Quick, easy and interesting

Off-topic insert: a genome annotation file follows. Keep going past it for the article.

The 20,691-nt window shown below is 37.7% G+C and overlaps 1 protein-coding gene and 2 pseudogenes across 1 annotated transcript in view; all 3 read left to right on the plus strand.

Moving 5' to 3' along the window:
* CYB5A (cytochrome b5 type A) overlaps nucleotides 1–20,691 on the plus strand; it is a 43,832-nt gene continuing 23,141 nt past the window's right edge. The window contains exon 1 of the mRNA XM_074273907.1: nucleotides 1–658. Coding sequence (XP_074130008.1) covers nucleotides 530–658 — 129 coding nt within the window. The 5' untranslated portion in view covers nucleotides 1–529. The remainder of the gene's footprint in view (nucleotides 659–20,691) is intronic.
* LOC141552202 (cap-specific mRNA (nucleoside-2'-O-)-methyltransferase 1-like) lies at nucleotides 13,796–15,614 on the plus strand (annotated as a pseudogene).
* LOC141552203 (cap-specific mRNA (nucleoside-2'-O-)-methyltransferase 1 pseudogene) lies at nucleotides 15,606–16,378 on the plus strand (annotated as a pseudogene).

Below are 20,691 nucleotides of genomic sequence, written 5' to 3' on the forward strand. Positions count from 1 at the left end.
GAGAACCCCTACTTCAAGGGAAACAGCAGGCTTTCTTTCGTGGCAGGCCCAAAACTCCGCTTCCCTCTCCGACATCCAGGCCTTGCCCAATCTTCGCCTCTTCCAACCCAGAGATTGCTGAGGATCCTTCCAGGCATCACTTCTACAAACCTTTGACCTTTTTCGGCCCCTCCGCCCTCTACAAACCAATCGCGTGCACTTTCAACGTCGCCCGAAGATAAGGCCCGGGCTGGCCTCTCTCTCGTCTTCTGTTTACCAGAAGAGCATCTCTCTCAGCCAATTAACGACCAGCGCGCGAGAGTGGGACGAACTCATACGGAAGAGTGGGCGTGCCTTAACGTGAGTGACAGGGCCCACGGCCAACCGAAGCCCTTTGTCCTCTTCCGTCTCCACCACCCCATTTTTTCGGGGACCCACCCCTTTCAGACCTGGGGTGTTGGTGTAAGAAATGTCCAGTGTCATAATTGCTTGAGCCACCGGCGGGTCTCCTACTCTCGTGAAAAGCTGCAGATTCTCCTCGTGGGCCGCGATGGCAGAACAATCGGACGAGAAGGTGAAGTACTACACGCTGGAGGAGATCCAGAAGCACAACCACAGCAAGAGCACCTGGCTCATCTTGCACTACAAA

I found Nurturing New Families extremely easy to read, in fact it took me only about four hours to read from cover to cover. For some reason I thought it would be broken down into sections based on who the reader is (Doula, grandparent, sister, friend, partner) rather than the needs of the family being supported. Obviously (and thankfully; because that would have been a terrible and unhelpful format!) I was wrong. <br /><br /> Aside from Chapter 4 (Partners, Grandparents, Friends and Family), which contains specific things to think about for those particular people who will be supporting a new family, the chapters are arranged based on the situation of the new family themselves. Everything from supporting a mother who has had a caesarean section to a visually impaired mother; a family with older children to a family with a dog, is covered here. There are some circumstances covered which require special considerations that I would never even have thought of before, but they are dealt with succinctly alongside all of the things you would expect to find. <br /><br /> And succinct is a good word for this book. Up to and including the references at the very end it is only 187 pages long. For a book setting out all of the many and varied ways in which a new family will need help in the early days and weeks, that is pretty short! <br /><br /> Despite this there are only a few places, for me, that I actually feel the length impacts on the ability of the author to deal with what I see as some important issues. For instance, after Chapter 4 (mentioned above) it almost seemed as if partners disappeared from the scene altogether. This may be entirely because, since the partner will likely be going back to work shortly after the baby has been born, the person supporting the family will be mainly working with the mother and so she is necessarily the focus. Alternatively, the phrase used a couple of times to describe the role of a Doula is "mothering the mother", I love this phrase, and no doubt at all that caring for a new mother is extremely valuable and something which has been sadly neglected in recent decades. On the other hand, the title of this book is 'Nurturing New Families" and not 'Nurturing New Mothers', and this did lead me to believe that there would be slightly more information available on how to help partners and grandparents adjust to their new roles than there actually was. I finished reading the book with the vague apprehension that, if the partner was at home, I wouldn't actually find much in this book to refer to in relation to helping him/her. <br /><br /> However, were I ever to finally take the leap into Doula-hood I can certainly imagine this taking a very prominent place on my book shelf. It's like a very in depth crib-sheet. I'm certain it will compliment Doula training very well. I can imagine speaking to a new client and immediately thinking "right, so they have a toddler, a history of postnatal depression and a cat" and knowing exactly which page to turn to for a reminder of what I will need to take special care and attention over and where to look for more information. <br /><br /> That is, of course, if I ever do become a Postnatal Doula. Because Kemeny is very realistic about what this will entail and what qualities you should have as a person for this to be the right path for you. Chapter 9 is dedicated to those reading the book who are considering doing this as a job. It certainly did give me an awful lot to think about before I consider taking the next steps and I'm very grateful to have read it before committing myself to a training course. I'm sure that chapter in particular will be very well thumbed over the next few weeks.